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Ocean Surface Topography from Space
La Niña -- still a "cool" problem child
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March 23, 2000

The latest U.S.-French TOPEX/Poseidon satellite imagery shows the persistent La Niña pattern continues to dominate the Pacific Ocean in a very similar manner to this time last year. For more than a year now, lower than normal sea-surface heights, indicating cooler temperatures, have continued along the coasts of the Americas and have spread out into the tropical ocean. In contrast are the higher than normal sea-surface heights that show warmer temperatures dominating the entire western Pacific.

These TOPEX/Poseidon data, collected over the latest 10-day sampling cycle, March 1 to 11, 2000, show the La Niña condition still exists. See the El Niño/La Niña Watch page. The image of sea surface heights reflects unusual patterns of heat storage in the ocean. Sea-surface height is shown relative to normal height (green). The cooler water (blue and purple) measures between 8 and 24 centimeters (3 and 9 inches) lower than normal. The giant horseshoe of warmer water (red and white) continues to dominate the western Pacific with higher than normal sea-surface heights between 8 and 24 centimeters (3 and 9 inches).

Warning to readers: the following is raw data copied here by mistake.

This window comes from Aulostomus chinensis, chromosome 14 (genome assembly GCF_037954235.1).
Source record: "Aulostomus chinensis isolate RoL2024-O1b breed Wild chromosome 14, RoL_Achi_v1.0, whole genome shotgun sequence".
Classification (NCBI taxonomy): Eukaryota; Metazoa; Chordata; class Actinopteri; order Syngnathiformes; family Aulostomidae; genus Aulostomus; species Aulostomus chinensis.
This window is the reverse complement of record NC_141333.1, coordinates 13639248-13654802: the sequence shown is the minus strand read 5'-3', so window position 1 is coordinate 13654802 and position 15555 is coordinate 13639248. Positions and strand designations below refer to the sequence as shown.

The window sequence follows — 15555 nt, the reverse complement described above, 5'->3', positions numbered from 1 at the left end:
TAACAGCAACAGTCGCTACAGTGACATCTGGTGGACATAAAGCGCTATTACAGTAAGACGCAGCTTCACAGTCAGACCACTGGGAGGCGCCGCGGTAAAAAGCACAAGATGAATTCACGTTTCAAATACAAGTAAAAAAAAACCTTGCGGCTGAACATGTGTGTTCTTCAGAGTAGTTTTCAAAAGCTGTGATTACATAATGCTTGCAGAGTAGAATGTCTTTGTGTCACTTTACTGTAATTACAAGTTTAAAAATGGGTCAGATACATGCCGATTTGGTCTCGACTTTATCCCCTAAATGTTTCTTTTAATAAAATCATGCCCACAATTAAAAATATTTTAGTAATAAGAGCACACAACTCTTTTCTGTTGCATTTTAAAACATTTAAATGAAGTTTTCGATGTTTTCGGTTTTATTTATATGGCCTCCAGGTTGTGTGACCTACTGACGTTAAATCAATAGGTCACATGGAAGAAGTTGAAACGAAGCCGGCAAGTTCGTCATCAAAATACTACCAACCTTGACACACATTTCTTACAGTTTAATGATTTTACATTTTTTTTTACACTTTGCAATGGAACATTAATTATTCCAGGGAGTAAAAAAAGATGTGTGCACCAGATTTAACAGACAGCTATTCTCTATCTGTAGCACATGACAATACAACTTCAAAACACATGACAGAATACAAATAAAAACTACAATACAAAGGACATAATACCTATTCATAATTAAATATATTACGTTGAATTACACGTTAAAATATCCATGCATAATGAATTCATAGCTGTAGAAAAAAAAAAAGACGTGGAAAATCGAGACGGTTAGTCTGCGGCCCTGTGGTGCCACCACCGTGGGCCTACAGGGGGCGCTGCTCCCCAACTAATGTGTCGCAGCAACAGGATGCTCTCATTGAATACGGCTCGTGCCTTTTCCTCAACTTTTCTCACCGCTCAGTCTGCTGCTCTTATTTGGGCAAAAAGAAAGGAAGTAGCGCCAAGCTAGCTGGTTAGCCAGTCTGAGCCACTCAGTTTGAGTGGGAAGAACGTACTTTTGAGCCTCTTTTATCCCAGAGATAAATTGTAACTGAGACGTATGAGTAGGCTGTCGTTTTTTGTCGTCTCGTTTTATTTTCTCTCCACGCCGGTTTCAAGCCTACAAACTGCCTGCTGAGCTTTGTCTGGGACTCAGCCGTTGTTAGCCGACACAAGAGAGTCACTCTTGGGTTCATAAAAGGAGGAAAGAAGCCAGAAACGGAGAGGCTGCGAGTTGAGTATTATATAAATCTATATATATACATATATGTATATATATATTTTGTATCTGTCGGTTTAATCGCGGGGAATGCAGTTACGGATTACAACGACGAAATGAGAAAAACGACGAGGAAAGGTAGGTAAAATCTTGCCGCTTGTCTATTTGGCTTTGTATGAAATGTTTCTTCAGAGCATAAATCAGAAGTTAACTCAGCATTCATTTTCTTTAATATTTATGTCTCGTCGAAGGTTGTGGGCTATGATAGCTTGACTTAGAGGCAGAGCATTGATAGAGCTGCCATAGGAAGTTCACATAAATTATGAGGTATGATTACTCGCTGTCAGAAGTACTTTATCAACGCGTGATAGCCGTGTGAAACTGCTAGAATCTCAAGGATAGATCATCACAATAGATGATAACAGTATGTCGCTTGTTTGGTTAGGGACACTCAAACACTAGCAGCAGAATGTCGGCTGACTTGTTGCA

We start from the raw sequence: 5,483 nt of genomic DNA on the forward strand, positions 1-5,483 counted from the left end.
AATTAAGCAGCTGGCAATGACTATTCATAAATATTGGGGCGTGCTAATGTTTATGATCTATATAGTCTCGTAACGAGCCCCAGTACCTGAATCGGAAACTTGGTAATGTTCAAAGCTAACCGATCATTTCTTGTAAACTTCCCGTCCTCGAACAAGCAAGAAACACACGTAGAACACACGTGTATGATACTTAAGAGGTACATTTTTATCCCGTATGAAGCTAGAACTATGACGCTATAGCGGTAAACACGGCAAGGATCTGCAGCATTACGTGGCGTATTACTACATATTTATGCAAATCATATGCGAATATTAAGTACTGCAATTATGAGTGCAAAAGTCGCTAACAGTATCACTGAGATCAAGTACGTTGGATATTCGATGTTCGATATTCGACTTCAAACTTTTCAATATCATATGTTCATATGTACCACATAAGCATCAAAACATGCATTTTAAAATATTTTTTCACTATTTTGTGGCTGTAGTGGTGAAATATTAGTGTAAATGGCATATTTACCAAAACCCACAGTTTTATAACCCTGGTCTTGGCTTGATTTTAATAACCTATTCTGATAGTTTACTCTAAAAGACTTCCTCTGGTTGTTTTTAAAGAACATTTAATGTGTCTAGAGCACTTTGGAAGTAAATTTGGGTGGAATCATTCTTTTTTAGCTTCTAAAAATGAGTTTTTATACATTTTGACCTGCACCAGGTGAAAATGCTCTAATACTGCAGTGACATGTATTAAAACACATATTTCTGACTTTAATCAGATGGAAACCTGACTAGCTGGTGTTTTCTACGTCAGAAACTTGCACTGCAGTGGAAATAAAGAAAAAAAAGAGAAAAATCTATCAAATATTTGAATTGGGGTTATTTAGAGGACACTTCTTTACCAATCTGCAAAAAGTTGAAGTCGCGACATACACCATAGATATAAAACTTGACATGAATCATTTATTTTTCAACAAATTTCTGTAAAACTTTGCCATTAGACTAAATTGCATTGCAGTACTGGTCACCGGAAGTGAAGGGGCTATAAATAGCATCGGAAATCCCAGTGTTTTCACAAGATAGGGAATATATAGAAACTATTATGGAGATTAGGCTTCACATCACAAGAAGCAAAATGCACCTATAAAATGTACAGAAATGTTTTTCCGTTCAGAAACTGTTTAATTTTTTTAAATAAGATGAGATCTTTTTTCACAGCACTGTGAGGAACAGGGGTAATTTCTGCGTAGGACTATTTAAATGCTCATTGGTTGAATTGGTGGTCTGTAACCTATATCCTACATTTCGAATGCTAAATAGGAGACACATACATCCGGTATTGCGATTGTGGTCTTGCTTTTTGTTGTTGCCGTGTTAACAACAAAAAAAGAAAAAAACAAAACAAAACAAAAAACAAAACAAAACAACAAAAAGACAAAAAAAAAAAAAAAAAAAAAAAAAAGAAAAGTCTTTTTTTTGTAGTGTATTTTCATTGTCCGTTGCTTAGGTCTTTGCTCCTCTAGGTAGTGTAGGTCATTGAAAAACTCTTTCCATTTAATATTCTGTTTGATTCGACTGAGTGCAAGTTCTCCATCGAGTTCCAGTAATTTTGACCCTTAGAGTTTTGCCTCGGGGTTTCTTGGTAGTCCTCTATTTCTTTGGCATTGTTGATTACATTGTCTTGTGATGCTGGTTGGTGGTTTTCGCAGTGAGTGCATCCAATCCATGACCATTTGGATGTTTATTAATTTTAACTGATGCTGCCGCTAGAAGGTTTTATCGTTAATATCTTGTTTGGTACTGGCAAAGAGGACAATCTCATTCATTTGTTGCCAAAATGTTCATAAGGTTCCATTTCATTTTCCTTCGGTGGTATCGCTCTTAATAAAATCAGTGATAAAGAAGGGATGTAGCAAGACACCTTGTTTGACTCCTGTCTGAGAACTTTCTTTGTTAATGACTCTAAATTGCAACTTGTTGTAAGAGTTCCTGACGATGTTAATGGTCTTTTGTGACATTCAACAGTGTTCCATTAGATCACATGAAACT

This view of the oceans from TOPEX/Poseidon is an input to the National Oceanic and Atmospheric Administration (NOAA) seasonal forecasts. The impacts of current ocean conditions in the Pacific for spring in the U.S., according to Dr. Ants Leetmaa, director of NOAA's Climate Prediction Center, imply drier than normal conditions for much of the southern half of the U.S. Leetmaa says the conditions also indicate above-normal rainfall in the Pacific northwest, and a warmer than normal U.S., except for the west coast where spring conditions will be near normal. (NOAA seasonal forecasts can be found on

Scientists continue to debate whether this image hints at the presence of a large, longer lasting climate pattern, the Pacific Decadal Oscillation. This long-term pattern that covers most of the Pacific Ocean has significant implications for global climate, especially over North America. See the January 18, 2000 press release on that topic.

The TOPEX/Poseidon mission is managed by the Jet Propulsion Laboratory for NASA's Earth Science Enterprise, Washington, D.C. JPL is a division of the California Institute of Technology, Pasadena, Calif. For more information see

Source: Jet Propulsion Laboratory

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